Angelina Jolie Creates Chinese Controversy by Suggesting Taiwan Is a Separate Country (Report)

Angelina Jolie in Shanghai
Angelina Jolie in Shanghai
 AP Images

Angelina Jolie has created a controversy in China just a week after her visit to Shanghai to promote her new movie Maleficent, which is set to open in China later this month.

During media interviews in Shanghai, Jolie was asked to name her favorite Chinese director. She chose Ang Lee, who was born in Taiwan.

“I am not sure if you consider Ang Lee Chinese, he’s Taiwanese, but he does many Chinese-language films with many Chinese artists and actors, and I think his works and the actors in his films are the ones I am most familiar with and very fond of,” Jolie said.

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Taiwan and China have been at odds since 1949, when the Nationalists set up a rival government on the island following their loss to the Communists in China’s civil war. Relations between the two sides have warmed recently, but China’s government still sees Taiwan as a renegade province and has not ruled out using force to reclaim it.

Jolie's remarks have let to a number of scathing comments online from Chinese Internet users, some of whom have threatened to boycott her movies, according to The Wall Street Journal.

Chinese Weibo users, The Journal reported, are upset at Jolie for “disrespecting China’s sovereignty,” as one user put it.

“By implying that Taiwan and China are two separate countries, in a moment of excitement, a brilliant woman [Jolie] became a stupid laughingstock,” wrote one Chinese Weibo user, according to the Journal.

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Another user was furious to discover that the star is a “deranged Taiwan independence supporter,” the Journal noted.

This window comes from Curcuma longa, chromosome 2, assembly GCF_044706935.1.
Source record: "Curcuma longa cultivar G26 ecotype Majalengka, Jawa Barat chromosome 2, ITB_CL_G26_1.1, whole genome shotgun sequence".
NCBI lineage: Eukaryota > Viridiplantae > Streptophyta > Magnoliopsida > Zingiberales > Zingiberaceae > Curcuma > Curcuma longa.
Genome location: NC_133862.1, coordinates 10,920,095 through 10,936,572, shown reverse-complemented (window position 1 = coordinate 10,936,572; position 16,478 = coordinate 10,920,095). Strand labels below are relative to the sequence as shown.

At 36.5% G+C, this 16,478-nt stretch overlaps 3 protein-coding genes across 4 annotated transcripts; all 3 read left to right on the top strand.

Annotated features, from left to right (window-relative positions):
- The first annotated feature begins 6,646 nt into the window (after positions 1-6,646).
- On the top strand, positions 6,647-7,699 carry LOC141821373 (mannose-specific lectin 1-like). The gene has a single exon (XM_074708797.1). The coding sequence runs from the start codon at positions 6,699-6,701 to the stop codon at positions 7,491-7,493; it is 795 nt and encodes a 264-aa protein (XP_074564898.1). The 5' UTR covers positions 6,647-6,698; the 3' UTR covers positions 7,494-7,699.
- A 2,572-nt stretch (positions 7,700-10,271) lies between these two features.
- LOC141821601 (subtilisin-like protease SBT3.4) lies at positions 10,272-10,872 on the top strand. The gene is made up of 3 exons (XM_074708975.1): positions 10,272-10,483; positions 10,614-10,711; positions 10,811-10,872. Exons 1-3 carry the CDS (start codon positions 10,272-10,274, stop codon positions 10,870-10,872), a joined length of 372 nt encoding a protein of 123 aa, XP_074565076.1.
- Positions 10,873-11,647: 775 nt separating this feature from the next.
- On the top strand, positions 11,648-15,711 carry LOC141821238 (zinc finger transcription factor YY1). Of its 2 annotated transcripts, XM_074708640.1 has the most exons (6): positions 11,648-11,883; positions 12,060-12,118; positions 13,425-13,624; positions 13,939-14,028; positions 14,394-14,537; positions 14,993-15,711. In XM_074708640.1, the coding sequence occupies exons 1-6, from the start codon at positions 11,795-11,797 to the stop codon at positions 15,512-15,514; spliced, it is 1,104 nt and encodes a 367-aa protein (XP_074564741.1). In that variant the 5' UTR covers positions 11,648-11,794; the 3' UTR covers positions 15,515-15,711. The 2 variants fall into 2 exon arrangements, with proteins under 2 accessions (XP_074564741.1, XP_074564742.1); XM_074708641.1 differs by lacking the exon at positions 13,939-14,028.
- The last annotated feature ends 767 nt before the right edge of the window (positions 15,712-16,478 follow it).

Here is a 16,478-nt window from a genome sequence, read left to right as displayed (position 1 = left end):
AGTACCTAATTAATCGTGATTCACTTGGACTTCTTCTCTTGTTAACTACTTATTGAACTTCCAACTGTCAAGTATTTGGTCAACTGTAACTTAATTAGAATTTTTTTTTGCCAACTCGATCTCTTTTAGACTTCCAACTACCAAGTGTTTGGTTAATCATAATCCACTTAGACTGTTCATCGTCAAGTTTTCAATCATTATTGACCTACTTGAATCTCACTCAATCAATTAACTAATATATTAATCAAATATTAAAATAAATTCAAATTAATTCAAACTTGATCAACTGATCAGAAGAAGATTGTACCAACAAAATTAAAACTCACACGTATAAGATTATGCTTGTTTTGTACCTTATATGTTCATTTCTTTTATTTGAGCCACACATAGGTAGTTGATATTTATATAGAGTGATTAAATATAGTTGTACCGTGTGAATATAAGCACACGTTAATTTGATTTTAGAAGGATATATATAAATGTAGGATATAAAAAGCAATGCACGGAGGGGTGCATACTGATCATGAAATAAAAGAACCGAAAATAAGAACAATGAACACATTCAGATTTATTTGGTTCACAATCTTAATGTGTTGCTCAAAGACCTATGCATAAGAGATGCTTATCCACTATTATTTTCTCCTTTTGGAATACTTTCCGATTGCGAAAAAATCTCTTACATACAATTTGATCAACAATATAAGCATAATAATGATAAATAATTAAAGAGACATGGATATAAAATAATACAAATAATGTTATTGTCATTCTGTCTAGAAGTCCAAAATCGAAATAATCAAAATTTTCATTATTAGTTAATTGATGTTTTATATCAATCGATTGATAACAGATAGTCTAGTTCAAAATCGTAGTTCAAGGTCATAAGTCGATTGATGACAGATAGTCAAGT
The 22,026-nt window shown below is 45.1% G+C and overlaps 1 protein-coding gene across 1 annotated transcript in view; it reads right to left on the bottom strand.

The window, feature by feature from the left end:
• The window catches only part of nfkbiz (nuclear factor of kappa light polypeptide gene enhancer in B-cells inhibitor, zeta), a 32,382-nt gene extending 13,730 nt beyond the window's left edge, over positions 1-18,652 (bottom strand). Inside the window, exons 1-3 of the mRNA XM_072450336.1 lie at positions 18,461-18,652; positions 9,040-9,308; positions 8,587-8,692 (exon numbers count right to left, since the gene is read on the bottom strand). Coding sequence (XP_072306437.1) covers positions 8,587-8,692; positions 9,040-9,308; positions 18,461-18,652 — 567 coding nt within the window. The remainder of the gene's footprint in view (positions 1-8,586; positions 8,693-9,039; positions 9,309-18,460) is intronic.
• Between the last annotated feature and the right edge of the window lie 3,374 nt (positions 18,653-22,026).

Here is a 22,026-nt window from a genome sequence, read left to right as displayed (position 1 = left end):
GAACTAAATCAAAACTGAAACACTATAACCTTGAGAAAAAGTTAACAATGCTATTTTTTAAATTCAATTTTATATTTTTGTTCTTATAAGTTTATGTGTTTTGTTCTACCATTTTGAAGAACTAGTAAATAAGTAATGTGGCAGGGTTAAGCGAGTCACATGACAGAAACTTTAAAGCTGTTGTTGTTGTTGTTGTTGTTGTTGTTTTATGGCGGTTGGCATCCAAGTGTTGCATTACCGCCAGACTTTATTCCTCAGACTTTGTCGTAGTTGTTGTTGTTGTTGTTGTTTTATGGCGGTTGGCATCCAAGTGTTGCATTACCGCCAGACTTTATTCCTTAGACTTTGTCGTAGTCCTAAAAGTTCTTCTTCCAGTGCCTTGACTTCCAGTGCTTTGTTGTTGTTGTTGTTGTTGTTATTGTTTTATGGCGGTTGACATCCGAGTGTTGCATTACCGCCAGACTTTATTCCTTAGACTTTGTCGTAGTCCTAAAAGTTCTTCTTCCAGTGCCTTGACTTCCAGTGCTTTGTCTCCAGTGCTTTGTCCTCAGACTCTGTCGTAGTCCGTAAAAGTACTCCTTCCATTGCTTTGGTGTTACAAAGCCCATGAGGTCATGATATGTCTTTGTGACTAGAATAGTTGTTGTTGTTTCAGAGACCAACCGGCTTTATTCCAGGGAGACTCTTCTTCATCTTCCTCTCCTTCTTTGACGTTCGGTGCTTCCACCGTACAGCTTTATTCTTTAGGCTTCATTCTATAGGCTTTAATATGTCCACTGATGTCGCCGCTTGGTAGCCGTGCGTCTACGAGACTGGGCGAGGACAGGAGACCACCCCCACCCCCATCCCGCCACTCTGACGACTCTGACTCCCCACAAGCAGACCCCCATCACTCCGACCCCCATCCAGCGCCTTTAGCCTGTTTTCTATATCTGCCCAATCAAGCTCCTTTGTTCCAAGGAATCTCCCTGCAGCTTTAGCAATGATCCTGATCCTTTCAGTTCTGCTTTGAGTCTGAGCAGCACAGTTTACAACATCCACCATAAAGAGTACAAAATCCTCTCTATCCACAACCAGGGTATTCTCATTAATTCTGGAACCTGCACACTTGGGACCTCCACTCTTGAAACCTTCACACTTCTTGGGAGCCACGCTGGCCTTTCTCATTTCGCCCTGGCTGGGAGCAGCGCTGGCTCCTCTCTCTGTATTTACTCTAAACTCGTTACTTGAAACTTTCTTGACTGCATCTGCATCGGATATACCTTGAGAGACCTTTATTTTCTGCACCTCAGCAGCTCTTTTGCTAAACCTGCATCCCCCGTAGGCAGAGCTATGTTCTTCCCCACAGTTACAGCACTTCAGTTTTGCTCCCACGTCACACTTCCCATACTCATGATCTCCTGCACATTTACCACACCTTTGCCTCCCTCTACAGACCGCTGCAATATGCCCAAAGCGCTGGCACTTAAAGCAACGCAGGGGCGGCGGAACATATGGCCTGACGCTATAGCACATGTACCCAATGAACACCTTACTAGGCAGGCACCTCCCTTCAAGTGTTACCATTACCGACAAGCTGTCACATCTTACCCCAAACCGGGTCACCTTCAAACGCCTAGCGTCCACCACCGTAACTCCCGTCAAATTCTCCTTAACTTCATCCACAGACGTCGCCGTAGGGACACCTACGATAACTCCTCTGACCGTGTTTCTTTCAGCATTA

Maleficent is set to be released in China on June 20. It remains to be seen how this controversy will affect ticket sales.

Meanwhile, in Taiwan, Jolie has received support for her comments, with one Internet user calling her a “brave and brilliant woman,” the Journal said.

“Her comment about Ang Lee being Taiwanese shows she fully deserves to be the Goodwill Ambassador for the UN. She is not afraid to tell the truth,” another Taiwanese woman wrote on Facebook, adding that she plans to gather a group of her friends to support Jolie’s new film, according to the Journal.

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Maleficent is the second-highest-grossing film in Taipei since it opened there on May 30, according to box office-tracking website Kaiyan, the Journal reported.

Jolie’s partner, Brad Pitt, angered Chinese authorities when he appeared in the 1997 film Seven Years in Tibet and was subsequently banned from the country, although he accompanied Jolie on her trip to Shanghai last week.

Jolie's lawyer has not yet responded to The Hollywood Reporter's request for comment.

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